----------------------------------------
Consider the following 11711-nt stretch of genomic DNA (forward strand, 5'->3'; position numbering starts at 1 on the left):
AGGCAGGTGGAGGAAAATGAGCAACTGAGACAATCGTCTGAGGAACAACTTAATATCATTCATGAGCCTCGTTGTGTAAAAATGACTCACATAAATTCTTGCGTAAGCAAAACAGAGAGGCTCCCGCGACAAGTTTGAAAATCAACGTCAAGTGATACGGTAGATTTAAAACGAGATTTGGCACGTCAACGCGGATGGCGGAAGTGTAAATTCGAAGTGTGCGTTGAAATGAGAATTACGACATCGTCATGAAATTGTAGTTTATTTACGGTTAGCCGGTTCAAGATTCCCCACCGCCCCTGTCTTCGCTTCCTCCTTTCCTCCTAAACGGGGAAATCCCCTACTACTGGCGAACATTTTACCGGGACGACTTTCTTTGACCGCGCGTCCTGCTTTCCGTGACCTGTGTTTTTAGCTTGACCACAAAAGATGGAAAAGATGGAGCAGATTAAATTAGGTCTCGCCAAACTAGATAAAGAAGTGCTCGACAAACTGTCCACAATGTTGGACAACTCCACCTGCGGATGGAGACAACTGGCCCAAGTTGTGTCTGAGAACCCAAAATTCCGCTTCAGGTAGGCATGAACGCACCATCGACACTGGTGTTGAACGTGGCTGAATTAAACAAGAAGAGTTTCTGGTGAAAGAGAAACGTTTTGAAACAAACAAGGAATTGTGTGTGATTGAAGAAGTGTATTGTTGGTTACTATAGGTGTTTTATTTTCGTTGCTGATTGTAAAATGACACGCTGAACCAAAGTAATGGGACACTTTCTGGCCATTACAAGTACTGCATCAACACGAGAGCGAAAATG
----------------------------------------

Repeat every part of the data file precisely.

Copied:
Consider the following 11711-nt stretch of genomic DNA (forward strand, 5'->3'; position numbering starts at 1 on the left):
AGGCAGGTGGAGGAAAATGAGCAACTGAGACAATCGTCTGAGGAACAACTTAATATCATTCATGAGCCTCGTTGTGTAAAAATGACTCACATAAATTCTTGCGTAAGCAAAACAGAGAGGCTCCCGCGACAAGTTTGAAAATCAACGTCAAGTGATACGGTAGATTTAAAACGAGATTTGGCACGTCAACGCGGATGGCGGAAGTGTAAATTCGAAGTGTGCGTTGAAATGAGAATTACGACATCGTCATGAAATTGTAGTTTATTTACGGTTAGCCGGTTCAAGATTCCCCACCGCCCCTGTCTTCGCTTCCTCCTTTCCTCCTAAACGGGGAAATCCCCTACTACTGGCGAACATTTTACCGGGACGACTTTCTTTGACCGCGCGTCCTGCTTTCCGTGACCTGTGTTTTTAGCTTGACCACAAAAGATGGAAAAGATGGAGCAGATTAAATTAGGTCTCGCCAAACTAGATAAAGAAGTGCTCGACAAACTGTCCACAATGTTGGACAACTCCACCTGCGGATGGAGACAACTGGCCCAAGTTGTGTCTGAGAACCCAAAATTCCGCTTCAGGTAGGCATGAACGCACCATCGACACTGGTGTTGAACGTGGCTGAATTAAACAAGAAGAGTTTCTGGTGAAAGAGAAACGTTTTGAAACAAACAAGGAATTGTGTGTGATTGAAGAAGTGTATTGTTGGTTACTATAGGTGTTTTATTTTCGTTGCTGATTGTAAAATGACACGCTGAACCAAAGTAATGGGACACTTTCTGGCCATTACAAGTACTGCATCAACACGAGAGCGAAAATG